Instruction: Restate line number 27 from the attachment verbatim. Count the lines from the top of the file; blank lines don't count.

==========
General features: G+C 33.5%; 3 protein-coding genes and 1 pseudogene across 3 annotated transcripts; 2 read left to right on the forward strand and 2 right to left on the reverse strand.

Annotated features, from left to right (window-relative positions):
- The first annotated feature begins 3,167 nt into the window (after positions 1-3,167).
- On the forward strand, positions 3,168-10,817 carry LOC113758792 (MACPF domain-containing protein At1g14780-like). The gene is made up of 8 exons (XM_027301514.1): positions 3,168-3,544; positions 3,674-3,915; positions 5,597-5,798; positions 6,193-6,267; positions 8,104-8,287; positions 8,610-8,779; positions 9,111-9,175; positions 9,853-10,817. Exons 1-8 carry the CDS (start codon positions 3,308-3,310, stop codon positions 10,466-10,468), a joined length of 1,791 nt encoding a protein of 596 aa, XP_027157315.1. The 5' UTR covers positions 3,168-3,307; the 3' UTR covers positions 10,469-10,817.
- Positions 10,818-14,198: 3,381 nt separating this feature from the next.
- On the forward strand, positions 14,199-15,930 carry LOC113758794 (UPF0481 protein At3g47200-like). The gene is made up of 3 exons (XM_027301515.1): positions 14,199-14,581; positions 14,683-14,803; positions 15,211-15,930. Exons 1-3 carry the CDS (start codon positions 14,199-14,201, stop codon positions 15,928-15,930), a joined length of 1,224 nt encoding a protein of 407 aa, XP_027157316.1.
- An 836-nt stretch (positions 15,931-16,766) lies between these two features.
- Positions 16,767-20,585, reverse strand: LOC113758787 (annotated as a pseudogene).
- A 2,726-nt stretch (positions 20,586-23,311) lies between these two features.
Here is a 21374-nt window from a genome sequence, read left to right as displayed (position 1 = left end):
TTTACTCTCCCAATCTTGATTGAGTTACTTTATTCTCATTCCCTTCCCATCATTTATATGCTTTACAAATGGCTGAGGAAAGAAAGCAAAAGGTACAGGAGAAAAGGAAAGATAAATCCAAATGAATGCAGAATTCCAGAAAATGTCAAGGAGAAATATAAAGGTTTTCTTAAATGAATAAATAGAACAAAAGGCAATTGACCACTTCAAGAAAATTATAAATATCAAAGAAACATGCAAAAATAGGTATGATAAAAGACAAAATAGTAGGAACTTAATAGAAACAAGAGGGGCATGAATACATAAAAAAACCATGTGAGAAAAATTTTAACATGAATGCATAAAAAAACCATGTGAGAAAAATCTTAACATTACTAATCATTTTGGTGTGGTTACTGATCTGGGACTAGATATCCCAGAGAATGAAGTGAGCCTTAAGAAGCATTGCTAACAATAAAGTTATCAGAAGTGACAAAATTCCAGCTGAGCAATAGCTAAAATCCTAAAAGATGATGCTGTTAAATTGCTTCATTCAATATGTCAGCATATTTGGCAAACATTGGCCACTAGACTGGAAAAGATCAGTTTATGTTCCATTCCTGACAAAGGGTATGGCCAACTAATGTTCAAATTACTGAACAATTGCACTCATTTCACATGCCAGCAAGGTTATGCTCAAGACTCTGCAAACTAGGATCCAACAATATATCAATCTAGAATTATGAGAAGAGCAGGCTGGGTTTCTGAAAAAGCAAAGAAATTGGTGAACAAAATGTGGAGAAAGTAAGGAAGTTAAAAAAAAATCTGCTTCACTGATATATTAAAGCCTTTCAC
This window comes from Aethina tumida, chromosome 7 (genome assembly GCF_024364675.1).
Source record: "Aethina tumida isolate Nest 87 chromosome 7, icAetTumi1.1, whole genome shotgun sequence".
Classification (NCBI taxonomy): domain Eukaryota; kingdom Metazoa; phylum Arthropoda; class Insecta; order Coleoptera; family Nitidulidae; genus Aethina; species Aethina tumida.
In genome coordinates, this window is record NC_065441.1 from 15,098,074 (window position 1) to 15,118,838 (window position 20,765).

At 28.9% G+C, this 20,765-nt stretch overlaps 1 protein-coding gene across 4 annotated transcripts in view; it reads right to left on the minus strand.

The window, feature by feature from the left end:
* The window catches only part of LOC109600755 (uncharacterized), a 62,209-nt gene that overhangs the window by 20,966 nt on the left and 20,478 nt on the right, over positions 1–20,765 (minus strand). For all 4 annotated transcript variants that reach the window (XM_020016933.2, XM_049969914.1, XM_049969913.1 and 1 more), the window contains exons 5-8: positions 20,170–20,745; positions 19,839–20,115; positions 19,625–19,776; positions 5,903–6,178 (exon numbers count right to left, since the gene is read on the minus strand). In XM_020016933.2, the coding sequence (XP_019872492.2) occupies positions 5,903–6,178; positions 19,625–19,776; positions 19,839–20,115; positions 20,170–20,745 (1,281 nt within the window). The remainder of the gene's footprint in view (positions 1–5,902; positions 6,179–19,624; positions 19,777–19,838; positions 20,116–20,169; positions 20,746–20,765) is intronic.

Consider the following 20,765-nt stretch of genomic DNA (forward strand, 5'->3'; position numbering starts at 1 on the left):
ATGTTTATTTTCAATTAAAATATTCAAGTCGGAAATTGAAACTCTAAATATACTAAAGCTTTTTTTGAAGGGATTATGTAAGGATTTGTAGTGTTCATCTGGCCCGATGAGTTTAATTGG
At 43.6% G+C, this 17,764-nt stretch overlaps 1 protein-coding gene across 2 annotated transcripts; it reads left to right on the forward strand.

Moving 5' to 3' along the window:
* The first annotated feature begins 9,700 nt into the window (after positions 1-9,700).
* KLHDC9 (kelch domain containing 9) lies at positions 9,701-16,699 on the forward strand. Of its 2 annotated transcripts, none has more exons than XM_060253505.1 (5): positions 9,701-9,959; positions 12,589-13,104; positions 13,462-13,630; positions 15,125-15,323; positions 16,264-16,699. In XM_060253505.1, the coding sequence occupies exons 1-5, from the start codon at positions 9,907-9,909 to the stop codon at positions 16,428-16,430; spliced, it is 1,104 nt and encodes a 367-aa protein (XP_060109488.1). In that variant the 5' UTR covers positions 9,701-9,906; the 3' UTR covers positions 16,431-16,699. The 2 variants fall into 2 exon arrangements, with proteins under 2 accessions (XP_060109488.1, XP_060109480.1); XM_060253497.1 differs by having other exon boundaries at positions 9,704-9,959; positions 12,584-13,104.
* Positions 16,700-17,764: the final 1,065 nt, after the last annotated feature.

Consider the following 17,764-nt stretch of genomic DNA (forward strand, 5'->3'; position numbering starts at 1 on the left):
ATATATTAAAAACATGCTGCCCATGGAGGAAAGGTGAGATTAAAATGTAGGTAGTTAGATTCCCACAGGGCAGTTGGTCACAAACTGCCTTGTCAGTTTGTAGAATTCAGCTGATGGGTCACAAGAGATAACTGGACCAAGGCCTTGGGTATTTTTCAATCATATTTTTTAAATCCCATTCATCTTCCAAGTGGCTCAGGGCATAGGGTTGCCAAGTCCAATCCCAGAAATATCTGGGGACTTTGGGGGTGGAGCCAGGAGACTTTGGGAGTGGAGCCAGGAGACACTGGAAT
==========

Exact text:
ATATATTAAAAACATGCTGCCCATGGAGGAAAGGTGAGATTAAAATGTAGGTAGTTAGATTCCCACAGGGCAGTTGGTCACAAACTGCCTTGTCAGTTTGTAGAATTCAGCTGATGGGTCACAAGAGATAACTGGACCAAGGCCTTGGGTATTTTTCAATCATATTTTTTAAATCCCATTCATCTTCCAAGTGGCTCAGGGCATAGGGTTGCCAAGTCCAATCCCAGAAATATCTGGGGACTTTGGGGGTGGAGCCAGGAGACTTTGGGAGTGGAGCCAGGAGACACTGGAAT